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What is the recommended way to perform a minor upgrade from PostgreSQL e.g. 9.3.0 to 9.3.1 using the Enterprise DB built windows installer? Should I uninstall first or just install over the existing installation?

The current installation was performed with postgresql-9.3.0-1-windows-x64.exe. Now I want to upgrade using postgresql-9.3.1-1-windows-x64.exe.

  • As per the documentation: stop the server , install the new binaries, and restart. It is always a good idea to take a backup, and generally, to have a plan B. – dezso Nov 4 '13 at 22:35
  • Thanks for the link @dezso, I had read that section of the 9.3 manual but found it a bit vague, especially with regard to the Windows setup binaries. – buzz3791 Nov 6 '13 at 18:26
  • @buzz3791 The question/title is inaccurate now because 10.0 to 10.1 is a minor upgrade with the new versioning scheme. I think that you should remove the e.g. ... part. – isapir Mar 6 '18 at 17:41
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On Windows, simply stopping the postgresql service, then running postgresql-9.3.1-1-windows-x64.exe on top of the existing 9.3.0 works. No uninstall necessary. Of course, a backup is recommended.

Clear, explicit documentation for the update procedure on Windows is absent. Note that the documentation link provided by @dezso has been moved in the current manual to: https://www.postgresql.org/docs/current/static/upgrading.html

The PostgreSQL Release Notes typically document migration tips in Appendix E. For example,

The best source of Windows installer information was the Enterprise DB forums. Here are some posting I found that addressed the question...

Note that the upgrade info moves around from release to release. For example,

Note that as of June 2017, EnterpriseDB replaced their community discussion forums affecting the links in this answer(https://web.archive.org/web/20171021012954/https://www.enterprisedb.com/news/enterprisedb-announces-new-postgres-rocks-online-user-forum). I was able to hunt down some of the original posts on the Wayback Machine. One dead link that I was unable to repair is: "2010 January - Upgrading to 8.4.2 from 8.4.1", http://forums.enterprisedb.com/posts/list/2115.page#7888.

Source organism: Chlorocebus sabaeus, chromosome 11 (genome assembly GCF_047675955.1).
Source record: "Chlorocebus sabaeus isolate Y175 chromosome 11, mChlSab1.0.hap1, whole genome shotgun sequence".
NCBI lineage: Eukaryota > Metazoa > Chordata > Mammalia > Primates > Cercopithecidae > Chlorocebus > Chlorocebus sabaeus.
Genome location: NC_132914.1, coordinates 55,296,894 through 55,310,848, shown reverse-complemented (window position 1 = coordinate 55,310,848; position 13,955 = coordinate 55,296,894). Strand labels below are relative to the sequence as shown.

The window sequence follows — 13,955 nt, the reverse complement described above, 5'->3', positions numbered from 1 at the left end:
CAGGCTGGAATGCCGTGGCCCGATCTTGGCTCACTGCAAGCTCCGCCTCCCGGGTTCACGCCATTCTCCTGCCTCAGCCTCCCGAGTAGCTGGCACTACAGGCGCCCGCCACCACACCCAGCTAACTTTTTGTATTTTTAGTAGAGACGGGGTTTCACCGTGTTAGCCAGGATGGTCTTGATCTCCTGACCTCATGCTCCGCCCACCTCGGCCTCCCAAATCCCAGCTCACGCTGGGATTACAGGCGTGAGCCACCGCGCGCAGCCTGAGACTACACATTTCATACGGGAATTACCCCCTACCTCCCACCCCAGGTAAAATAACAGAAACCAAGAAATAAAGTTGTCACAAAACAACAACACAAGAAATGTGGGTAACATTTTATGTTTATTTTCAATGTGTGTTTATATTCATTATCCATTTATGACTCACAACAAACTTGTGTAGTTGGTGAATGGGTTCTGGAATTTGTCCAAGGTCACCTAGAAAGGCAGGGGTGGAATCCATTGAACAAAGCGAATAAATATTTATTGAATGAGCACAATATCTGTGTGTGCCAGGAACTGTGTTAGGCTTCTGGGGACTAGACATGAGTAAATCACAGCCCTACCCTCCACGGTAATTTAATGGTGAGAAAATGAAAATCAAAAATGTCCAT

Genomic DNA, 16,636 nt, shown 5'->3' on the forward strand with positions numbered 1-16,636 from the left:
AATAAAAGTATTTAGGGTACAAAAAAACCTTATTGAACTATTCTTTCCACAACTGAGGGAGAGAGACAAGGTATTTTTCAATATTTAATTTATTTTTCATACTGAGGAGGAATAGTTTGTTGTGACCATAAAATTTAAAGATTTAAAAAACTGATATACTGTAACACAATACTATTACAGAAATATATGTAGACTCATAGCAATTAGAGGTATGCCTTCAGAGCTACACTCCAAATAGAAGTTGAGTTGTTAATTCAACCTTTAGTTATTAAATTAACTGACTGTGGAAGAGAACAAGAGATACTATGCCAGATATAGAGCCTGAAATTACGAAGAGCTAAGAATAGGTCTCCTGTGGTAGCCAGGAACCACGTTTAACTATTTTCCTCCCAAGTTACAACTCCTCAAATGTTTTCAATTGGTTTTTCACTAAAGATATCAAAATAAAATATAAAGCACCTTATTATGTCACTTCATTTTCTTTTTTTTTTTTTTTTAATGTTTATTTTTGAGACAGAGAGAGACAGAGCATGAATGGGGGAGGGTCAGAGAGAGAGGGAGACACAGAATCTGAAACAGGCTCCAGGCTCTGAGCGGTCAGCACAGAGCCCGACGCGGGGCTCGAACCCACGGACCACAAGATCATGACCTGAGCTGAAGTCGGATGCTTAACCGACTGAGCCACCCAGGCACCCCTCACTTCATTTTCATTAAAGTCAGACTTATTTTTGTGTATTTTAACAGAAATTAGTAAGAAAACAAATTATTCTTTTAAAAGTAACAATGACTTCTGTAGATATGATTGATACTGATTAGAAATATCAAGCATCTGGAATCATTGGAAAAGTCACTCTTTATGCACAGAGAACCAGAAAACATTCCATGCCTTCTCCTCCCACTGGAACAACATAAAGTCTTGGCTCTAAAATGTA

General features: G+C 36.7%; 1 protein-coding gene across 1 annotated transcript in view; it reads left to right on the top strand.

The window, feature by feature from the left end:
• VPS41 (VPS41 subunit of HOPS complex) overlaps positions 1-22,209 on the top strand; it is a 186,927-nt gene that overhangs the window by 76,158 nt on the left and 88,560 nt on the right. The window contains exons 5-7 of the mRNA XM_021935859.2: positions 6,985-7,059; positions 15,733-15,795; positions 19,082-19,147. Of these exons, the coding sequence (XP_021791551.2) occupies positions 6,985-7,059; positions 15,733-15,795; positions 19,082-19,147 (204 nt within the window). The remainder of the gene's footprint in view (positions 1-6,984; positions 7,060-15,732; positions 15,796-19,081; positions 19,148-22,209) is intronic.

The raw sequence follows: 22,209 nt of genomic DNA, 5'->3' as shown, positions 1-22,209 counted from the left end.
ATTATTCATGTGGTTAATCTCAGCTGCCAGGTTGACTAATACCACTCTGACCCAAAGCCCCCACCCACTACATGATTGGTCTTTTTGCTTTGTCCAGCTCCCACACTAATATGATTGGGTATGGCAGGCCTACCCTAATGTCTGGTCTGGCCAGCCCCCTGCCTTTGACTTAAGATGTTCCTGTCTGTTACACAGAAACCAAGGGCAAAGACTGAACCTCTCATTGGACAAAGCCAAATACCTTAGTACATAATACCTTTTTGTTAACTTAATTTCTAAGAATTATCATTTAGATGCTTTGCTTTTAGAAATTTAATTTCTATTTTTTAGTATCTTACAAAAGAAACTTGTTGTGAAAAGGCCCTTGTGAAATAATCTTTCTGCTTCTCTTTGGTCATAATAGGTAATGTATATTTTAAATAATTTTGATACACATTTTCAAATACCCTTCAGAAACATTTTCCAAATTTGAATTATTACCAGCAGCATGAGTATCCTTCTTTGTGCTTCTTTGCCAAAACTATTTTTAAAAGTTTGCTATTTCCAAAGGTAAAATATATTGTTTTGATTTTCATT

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5

For the record, running the installer for Windows from Enterprise DB (the default, linked from the Postgres site), at least since the current version Postgres 9.4, you don't have to stop the postgresql service. The installer does that for you. You still need to re-establish connections, if any (most clients do this automatically).

Best refer to the current manual (using the current version of Postgres):

http://www.postgresql.org/docs/current/interactive/upgrading.html

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3

I just upgraded Postgres 10.0 to 10.1 and it was a very fast and easy upgrade.

I downloaded the binaries from https://www.enterprisedb.com/download-postgresql-binaries and unzipped them to C:\postgres, then renamed the directory pgsql to pgsql-10.1 so that I can keep older versions until deemed unnecessary.

I copied the dll files msvcp120.dll and msvcr120.dll to C:\postgres\pgsql-10.1\bin because I prefer that simple installation over the "Installer" which probably adds much more bloat than needed.

I then used this simple batch script which I wrote in the past:

set MAJOR_VERSION=10
set MINOR_VERSION=1

set SERVICE_NAME=pgsql-%MAJOR_VERSION%.%MINOR_VERSION%

set PGHOME=C:\postgres\%SERVICE_NAME%
set PGDATA=C:\postgres\pgdata%MAJOR_VERSION%

%PGHOME%\bin\pg_ctl.exe register -N %SERVICE_NAME% -U LocalSystem -S auto --pgdata=%PGDATA%

::: to unregister old service:
::%PGHOME%\bin\pg_ctl.exe unregister -N %SERVICE_NAME%

I ran SELECT version(); in psql to confirm the old version:

postgres=# select version();
-[ RECORD 1 ]-------------------------------------------------------
version | PostgreSQL 10.0, compiled by Visual C++ build 1800, 64-bit

I then ran the batch script above which installed a service named postgres-10.1.

I stopped the old service and set its Startup Type to Disabled, and started the new service.

Running SELECT version(); again in psql confirmed the upgrade (had to run it twice due to the connection being aborted when I stopped the old server):

postgres=# select version();
server closed the connection unexpectedly
        This probably means the server terminated abnormally
        before or while processing the request.
The connection to the server was lost. Attempting reset: Succeeded.
postgres=# select version();
-[ RECORD 1 ]-------------------------------------------------------
version | PostgreSQL 10.1, compiled by Visual C++ build 1800, 64-bit

Keep in mind that upgrading a major version requires updating the data directory with pg_upgrade or some other method, but for a minor upgrade this method worked like a charm.

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  • 1
    Good thing I posted this here. I just followed the instructions to upgrade from 10.1 to 10.2 and it worked great. – isapir Feb 20 '18 at 21:31

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